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					                                 The Decimal Square
                          A fresh look at Multiplication Tables

 Allan lawson describes how he devised a system of dynamic vector patterns for
                    use in teaching the multiplication tables.


The apparent universal ability for young children to manipulate small groups of dot
patterns in their mindʼs eye, in solving addition and subtraction problems led me directly
to a new challenge; how to find a method for solving the basic multiplication facts using
dot patterns.

I realized this challenge might require a completely different approach compared to that
of the Math Square which I developed earlier for teaching the addition facts. As I
discovered, the solution to the challenge did in fact involve the Math Square – but not
before some mathematical developments had been applied first.

Two stages were required - the first of these developments involved the transformation
of the Math Square into a more precise numeral system. The second stage involved
transforming this new numeral system into an arithmetic system to display the
multiplication tables.

The First Stage - a new numeral system

Math Square numerals are formed by groups of dots in various patterns. These patterns
are systematically built in a 3 by 3 square format, representing the numbers 1 to 10.
Typical dot patterns for 1 to 10 would look like this:-




[the purple dot at the centre of the ten dot pattern represents two dots, or counters,
placed one above the other]
The first stage in achieving my goal of solving the multiplications using patterns was to
transform these groups of dots into an ordinal numeral system.

Instead of recognizing each individual pattern as a whole group of dots (what I term
“group collection”) - for example the figure below is recognized as 8:




- If we label each counter in the Math Square with a designated fixed number from 0 to
9, we only need to know the position of any single counter to know its designated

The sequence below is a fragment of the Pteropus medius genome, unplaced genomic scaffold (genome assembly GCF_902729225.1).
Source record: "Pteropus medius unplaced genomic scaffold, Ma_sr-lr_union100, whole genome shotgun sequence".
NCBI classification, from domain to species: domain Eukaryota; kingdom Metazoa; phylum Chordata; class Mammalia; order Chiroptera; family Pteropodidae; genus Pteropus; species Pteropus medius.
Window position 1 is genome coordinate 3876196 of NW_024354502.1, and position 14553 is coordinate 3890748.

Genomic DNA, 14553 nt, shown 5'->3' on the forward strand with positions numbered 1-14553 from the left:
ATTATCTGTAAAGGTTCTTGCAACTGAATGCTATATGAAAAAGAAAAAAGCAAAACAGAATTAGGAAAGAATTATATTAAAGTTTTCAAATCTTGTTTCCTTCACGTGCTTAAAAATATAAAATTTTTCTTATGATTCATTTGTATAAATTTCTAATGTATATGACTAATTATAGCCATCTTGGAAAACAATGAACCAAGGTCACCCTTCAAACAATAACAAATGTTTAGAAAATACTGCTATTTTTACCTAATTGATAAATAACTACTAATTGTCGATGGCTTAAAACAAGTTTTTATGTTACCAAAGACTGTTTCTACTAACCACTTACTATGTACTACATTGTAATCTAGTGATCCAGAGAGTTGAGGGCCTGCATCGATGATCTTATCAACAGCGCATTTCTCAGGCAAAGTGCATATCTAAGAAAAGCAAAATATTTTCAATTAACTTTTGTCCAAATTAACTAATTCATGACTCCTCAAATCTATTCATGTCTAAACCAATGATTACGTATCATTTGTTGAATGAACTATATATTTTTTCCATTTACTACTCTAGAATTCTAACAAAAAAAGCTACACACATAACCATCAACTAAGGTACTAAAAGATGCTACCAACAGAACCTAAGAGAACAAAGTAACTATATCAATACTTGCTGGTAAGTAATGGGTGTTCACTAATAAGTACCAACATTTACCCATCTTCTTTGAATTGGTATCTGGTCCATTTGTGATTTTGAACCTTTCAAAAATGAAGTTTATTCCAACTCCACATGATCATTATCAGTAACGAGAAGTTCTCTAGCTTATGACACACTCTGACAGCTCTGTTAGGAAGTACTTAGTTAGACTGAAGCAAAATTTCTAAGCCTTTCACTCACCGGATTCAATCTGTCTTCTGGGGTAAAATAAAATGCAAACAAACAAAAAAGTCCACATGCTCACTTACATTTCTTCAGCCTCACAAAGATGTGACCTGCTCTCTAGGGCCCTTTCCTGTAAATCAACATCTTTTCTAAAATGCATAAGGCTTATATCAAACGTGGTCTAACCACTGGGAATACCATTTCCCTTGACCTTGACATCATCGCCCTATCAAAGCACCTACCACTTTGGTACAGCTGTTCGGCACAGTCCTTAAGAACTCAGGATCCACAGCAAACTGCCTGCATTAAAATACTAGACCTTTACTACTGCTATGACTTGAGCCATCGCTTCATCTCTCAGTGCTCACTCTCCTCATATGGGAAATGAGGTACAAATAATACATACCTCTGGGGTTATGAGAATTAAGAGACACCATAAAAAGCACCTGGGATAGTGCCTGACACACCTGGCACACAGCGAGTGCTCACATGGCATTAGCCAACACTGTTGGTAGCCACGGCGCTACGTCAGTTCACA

number




For example, we now know that the bottom left-hand counter is 7, even if none of the
counters are actually labeled with numbers. We know it is 7 because of its position
within the framework of the square format.

Now if we reduce the circular counters to numbered points on a framework of 3
horizontal and 3 vertical lines, we would have a number framework - which I call the
Decimal Square:-
This configuration was an important step in my overall goal.

The Arabic numerals labeling each intersection of the Decimal Square become
redundant, as each intersection has its fixed numerical value from 0 to 9 (called
“number positions”). They are shown in the diagram above for indication purposes only.

So the decimal square is a positional numeral system. To demonstrate this, a series of
squares could be arranged horizontally, each square in ascending powers of 10, to
represent any number.

For example 53, 370 would be represented as:




The Decimal Square numeral system can now be adapted and form a solution to our
goal of creating a system of algorithms to solve multiplications using patterns - this
being the second stage of development referred to earlier.

The Second Stage - Vector-based Multiplication Tables

Finding patterns in multiplication tables is not new; what we are aiming to do, however,
is to discover a new kind of pattern – one formed by movement from one number
position to another in a positional numeral system. This is where the Decimal Square
comes to the rescue.




If we re-introduce Arabic numerals into the Decimal Square and label each number
position with its number, we could then explore the patterns of lines* formed by
connecting each number position in turn as we proceed through the multiplication
tables. In the process, we will be developing the Decimal Square into an arithmetic
system for solving our multiplication pattern question.

[* the connecting lines being referred to as “vectors” - a line that indicates connectivity
and direction]